DIY: Christmas Decorating

This herbal holiday tree is eloquent in its quiet simplicity.


| December/January 1995



12-95-060-Tree.jpg

This herbal holiday tree is eloquent in its quiet simplicity.

Bring Christmas into your home with simple pleasures. The sweet fragrance of cinnamon and clove, festive peppermint candy canes dangling from colorful ribbons, bright swags, and fragrant bundles of herbs can decorate a home and set a holiday mood throughout the season. For many people, this time of year is already associated with expense and debt, and so we went looking for some herbal holiday craft projects that can be made from nothing—or almost. We asked Don Haynie, a whirl of creative energy and co-owner of Buffalo Springs Herb Farm in Raphine, Virginia, to develop some quick and easy Christmas decorating projects for us.

He came up with two basic craft ideas that can be varied in an infinite number of ways to suit the materials you may have on hand, the look you want, the fragrances that remind you of Christmas, the amount of work you want to do, and even the mood you’re in. One is a decorative tree to hang like a wreath on a wall or door or to give as a gift. After the holiday season, it becomes an appealing but practical drying rack from which to hang your bundles of herbs from the garden. The other is a garland to drape or hang around a doorway or window, along a mantel, around the kitchen cabinets, or on any surface or corner that needs a touch of Christmas. Both are fragrant, festive, and adaptable.

A Simple Stick Tree

The framework of this Christmas tree is made from sticks, so take a stroll in the woods to find the materials. When choosing sticks, look for different wood types, and leave the bark on if you’d like the finished tree to have a rustic look. You’ll need three sticks for the framework and two or three more for the inside braces, depending on the size. (This one is about 3 feet tall, but the tree could be any size.) You can see the basic tree construction in the photograph on page 60.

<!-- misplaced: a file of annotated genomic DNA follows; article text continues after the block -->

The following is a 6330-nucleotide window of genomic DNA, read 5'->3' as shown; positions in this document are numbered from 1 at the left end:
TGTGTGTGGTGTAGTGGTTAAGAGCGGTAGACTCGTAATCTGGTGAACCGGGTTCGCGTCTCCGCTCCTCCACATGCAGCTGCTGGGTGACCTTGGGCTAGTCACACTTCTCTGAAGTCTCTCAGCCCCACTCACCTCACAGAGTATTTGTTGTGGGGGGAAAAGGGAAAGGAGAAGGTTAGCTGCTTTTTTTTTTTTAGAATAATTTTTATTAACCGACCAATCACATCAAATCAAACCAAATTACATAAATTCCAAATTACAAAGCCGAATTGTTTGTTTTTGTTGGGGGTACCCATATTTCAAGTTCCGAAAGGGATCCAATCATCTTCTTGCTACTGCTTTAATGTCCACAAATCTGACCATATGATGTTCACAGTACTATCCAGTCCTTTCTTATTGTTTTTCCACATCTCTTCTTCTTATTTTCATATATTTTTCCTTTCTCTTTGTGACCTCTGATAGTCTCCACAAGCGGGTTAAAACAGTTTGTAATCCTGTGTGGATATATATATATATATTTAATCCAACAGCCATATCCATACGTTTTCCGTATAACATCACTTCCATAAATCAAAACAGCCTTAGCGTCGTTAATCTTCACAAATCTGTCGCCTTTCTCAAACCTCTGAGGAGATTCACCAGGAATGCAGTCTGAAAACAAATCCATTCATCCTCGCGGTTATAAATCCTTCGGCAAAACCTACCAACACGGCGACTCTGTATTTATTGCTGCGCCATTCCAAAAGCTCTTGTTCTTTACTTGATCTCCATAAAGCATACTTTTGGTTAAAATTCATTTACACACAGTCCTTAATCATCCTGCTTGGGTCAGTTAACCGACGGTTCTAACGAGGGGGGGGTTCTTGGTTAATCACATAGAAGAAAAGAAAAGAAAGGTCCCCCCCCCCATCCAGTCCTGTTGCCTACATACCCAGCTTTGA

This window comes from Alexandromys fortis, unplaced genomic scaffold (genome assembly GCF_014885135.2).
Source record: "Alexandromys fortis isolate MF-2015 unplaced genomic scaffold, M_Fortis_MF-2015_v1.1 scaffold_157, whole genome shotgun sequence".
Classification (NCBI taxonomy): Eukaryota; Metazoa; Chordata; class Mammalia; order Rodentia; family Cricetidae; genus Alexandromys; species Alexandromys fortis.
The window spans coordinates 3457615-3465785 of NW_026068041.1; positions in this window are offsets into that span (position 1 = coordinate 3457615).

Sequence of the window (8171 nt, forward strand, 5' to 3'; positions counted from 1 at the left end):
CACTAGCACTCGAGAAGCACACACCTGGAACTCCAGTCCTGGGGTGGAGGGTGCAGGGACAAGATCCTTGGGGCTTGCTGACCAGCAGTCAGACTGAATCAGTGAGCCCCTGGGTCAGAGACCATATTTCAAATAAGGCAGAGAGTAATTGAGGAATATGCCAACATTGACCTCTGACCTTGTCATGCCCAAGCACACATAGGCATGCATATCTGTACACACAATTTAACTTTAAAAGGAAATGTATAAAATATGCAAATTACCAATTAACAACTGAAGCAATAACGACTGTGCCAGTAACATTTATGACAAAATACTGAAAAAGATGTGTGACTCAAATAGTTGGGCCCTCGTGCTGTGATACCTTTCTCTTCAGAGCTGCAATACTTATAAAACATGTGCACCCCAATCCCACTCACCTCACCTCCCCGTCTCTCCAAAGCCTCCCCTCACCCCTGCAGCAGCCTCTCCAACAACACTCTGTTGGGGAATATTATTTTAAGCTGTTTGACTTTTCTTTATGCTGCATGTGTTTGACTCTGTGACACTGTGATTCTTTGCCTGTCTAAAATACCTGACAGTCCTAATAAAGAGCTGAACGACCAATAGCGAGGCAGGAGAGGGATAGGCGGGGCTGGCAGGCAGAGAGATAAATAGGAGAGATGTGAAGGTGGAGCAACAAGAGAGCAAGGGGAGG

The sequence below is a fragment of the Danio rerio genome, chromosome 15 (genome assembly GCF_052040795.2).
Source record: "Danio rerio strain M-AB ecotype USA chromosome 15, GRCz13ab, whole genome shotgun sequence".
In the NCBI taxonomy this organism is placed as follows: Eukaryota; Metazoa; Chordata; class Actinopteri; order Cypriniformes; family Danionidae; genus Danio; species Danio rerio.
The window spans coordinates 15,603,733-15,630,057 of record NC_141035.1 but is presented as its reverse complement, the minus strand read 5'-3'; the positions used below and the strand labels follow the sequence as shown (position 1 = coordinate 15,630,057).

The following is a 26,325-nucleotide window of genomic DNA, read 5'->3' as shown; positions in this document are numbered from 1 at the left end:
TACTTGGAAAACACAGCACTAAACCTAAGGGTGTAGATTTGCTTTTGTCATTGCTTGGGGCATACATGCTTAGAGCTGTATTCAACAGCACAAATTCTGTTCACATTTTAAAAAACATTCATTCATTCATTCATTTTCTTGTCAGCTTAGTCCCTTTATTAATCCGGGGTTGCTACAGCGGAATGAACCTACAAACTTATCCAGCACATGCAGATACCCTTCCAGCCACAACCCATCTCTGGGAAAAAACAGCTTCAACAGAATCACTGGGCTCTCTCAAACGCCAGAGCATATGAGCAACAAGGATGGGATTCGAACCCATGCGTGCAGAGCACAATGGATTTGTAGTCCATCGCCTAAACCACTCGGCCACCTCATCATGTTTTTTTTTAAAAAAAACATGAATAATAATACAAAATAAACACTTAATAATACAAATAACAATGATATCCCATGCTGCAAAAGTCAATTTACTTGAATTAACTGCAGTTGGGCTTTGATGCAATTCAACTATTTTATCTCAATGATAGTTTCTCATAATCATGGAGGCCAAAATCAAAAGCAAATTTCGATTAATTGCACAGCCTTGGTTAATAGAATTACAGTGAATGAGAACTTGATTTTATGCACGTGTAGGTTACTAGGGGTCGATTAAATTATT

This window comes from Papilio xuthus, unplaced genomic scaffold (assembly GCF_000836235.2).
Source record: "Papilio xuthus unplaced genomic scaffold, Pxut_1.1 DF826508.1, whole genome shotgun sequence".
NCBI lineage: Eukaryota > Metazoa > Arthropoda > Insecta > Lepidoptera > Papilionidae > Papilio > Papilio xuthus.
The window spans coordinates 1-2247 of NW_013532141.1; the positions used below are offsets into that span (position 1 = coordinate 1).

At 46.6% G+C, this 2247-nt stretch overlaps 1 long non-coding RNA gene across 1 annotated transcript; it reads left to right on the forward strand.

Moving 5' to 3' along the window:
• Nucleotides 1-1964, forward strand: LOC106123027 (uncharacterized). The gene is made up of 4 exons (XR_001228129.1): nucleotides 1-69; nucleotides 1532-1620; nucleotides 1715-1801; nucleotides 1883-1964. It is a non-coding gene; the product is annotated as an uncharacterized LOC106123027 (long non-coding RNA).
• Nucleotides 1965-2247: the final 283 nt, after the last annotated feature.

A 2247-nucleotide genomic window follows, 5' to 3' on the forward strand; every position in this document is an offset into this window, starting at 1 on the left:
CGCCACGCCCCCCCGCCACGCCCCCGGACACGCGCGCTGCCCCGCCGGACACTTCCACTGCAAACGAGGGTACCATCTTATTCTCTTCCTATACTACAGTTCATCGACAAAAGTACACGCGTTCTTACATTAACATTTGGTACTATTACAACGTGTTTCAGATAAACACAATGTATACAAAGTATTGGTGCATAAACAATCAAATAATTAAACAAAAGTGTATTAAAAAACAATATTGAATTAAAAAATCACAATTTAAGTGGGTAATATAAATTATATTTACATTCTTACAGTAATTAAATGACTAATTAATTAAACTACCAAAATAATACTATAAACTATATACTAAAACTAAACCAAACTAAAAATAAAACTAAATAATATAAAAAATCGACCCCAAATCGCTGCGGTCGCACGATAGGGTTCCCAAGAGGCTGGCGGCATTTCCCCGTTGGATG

Lay your sticks in a triangle on a tabletop and after you’ve decided how big a tree you want, cut them to the appropriate lengths, letting them overlap by an inch or two. Join the sticks at the corners by tying them securely with pieces of raffia, string, yarn, wire, or ribbon.

To decorate the tree, choose small bundles of dried or fresh herbs and everlastings, each tied with a bright ribbon or other material. Evenly space the bunches along the crossbars of the tree to see how they’ll look, then secure them to the tree framework with the same material as the bows or a different one. Our tree has ten bundles on the crosspieces and one at the top.

Variations On A Tree

Another way to assemble a tree is to construct only an outer triangle and omit the crossbars. Tie your decorations onto the two sloping sides so that they hang down into the center at varying heights, or use lots of bundles, tying them close together and close to the sticks so that they overlap each other and cover the entire framework. You could also add a sheaf of raffia or ribbon to the center bottom stick to dangle down and suggest the trunk of the tree.





elderberry, echinacea, bee hive

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